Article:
- acyl group right there.
- And then, we are bonded to a nitrogen, which is bonded to a
- methyl group and then another hydrogen.
- In this case, you start naming with this methyl group right
- here and to show that that methyl group is attached to
- the nitrogen, you call this N-methyl.
- And then you look at the chain that forms the acyl group, the
- carbon chain.
- We have one, two, three carbons so it is propanamide.
- If you had another methyl here you would say N comma
- If you had a methyl here and a propyl group here, you
- would've called it N-methyl-N-propyl-propanamide.
- So hopefully that gives you a sense of amides.
- Now, and this is something we've seen before so it's a
- little bit of review, if you have something that looks like
- this, I'll have it attached to a methyl
- group right over here.
- We've seen this before.
- This is an ester.
- And if we have an-- let me actually make the part that
- makes it an ester in blue to diferentiate it.
- We keep substituting what is attached to the acyl group.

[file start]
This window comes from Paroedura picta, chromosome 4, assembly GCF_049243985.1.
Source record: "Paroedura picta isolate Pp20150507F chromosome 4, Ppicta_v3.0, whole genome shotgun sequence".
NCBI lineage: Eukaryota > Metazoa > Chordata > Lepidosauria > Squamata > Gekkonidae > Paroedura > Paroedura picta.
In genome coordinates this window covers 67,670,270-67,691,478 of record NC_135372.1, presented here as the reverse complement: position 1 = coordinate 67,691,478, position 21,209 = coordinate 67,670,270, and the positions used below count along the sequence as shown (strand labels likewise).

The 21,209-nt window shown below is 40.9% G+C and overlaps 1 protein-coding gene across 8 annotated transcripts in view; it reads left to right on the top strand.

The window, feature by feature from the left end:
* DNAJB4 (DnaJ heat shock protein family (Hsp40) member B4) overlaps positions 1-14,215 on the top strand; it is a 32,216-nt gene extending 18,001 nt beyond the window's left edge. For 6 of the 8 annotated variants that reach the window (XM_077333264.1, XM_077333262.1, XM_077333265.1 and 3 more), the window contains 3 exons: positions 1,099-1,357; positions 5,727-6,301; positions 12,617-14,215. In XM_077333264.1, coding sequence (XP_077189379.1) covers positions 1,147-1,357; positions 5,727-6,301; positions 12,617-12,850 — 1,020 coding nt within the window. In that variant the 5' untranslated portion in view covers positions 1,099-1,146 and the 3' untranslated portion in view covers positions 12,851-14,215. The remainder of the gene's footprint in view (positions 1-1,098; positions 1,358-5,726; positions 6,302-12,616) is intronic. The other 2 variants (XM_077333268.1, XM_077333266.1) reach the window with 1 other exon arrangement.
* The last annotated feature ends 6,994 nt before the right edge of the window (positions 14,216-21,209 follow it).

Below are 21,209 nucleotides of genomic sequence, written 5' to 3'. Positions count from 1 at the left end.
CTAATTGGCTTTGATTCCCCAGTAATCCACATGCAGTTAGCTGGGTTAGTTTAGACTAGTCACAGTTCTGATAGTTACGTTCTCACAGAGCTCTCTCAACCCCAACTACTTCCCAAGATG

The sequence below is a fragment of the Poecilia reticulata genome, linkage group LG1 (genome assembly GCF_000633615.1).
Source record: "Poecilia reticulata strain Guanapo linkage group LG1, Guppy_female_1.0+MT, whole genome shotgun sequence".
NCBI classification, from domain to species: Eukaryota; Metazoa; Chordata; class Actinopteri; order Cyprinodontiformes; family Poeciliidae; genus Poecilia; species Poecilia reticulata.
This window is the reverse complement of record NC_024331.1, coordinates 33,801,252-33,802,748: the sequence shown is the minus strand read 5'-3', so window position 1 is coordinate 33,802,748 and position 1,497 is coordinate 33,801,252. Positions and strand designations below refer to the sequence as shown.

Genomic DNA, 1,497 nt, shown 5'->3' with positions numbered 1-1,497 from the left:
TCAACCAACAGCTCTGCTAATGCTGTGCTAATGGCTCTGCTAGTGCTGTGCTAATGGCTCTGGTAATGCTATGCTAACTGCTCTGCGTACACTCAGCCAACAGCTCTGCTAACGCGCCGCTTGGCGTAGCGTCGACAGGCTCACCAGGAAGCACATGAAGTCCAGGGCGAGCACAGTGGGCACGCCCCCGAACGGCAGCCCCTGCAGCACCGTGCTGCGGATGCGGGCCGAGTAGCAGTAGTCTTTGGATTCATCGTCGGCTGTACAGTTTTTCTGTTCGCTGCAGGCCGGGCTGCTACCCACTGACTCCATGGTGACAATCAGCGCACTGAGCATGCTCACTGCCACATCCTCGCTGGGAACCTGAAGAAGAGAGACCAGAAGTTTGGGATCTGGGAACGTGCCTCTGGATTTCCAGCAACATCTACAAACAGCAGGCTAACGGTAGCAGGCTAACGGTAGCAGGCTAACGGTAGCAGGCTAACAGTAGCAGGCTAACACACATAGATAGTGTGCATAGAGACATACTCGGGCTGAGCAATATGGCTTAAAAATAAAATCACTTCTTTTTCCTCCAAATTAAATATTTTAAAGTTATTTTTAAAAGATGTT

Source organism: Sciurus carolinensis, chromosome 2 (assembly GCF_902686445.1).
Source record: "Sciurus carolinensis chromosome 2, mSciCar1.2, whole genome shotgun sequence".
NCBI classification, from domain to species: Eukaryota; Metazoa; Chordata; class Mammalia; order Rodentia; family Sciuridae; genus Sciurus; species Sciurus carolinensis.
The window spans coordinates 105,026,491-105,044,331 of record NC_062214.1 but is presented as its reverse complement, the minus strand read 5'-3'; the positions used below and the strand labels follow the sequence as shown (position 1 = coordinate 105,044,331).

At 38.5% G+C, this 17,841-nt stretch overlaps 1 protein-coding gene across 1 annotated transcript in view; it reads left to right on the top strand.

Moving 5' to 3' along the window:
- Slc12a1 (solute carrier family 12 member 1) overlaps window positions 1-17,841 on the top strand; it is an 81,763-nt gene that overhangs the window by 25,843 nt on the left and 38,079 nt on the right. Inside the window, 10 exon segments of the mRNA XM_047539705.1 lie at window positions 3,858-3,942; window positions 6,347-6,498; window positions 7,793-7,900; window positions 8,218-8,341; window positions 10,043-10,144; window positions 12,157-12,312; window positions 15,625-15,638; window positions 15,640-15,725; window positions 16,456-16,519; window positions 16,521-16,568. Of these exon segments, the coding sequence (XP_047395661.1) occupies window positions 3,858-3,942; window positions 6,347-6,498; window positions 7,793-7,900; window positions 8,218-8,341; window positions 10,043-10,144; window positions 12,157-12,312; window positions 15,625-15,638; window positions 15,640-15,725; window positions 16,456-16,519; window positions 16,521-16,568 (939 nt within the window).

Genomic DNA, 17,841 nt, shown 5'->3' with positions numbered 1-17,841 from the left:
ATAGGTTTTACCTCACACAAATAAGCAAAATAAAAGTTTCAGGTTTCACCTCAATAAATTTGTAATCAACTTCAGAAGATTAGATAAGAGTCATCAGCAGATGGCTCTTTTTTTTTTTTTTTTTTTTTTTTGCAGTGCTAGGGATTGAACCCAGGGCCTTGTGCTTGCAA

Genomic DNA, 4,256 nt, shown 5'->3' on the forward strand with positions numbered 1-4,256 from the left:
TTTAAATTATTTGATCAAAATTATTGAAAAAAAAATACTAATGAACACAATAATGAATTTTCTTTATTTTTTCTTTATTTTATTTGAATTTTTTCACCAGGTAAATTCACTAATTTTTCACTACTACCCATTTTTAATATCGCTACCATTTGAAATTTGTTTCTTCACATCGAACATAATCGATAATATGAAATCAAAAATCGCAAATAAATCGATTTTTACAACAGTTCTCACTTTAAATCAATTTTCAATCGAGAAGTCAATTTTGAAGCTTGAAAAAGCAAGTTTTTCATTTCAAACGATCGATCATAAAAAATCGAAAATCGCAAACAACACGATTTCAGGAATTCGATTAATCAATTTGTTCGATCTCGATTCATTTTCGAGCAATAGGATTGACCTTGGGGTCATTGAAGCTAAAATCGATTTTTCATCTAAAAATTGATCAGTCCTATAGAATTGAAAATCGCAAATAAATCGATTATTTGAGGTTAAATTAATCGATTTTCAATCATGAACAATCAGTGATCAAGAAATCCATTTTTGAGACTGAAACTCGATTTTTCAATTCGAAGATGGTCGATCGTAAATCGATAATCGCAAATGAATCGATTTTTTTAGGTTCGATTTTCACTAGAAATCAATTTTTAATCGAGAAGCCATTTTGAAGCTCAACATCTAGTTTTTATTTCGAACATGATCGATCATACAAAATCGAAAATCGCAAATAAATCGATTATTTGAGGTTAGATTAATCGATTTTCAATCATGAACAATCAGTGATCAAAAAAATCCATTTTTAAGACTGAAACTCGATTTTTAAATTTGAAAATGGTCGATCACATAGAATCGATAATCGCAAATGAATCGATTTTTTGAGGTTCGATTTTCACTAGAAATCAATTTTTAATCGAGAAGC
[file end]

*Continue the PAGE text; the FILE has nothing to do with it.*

- Let me label it.
- This right here is called an acyl group.
- That right there is an acyl group.
- So right over here, for the ester, if we were to give it
- its common name, and we've seen this ester
- before, it is acetate.
- And if we wanted to give it its systematic , name you look
- at the longest chain, one, two carbons so it is ethan-- and
- you don't call it ethanoic acid anymore.
- You call it ethanoate, just like that.
- Now, the next one, and we haven't seen this one before,
- and it looks complex, but when you really break it down into
- its constituents, it's not so bad.
- So let's say we have a molecule that looks like this.
- So we have one acyl group bonded to an oxygen, which is
- bonded to another acyl group.
- So it's almost like you have two carboxylic acids that have
- been joined together.
- And you really do have two acyl groups joined by an
- oxygen here.
- This is called an anhydride.
- And they look very complex, but you just have to realize
- they're two carboxylic acids attached to each other and
- usually the same one.
- Most anhydrides you're going to see in organic chemistry
- are formed from the same carboxylic acid, so how ever
- many carbons you have on this end, you're normally going to
- have on this end.
- So the way the name these is you name it just the same way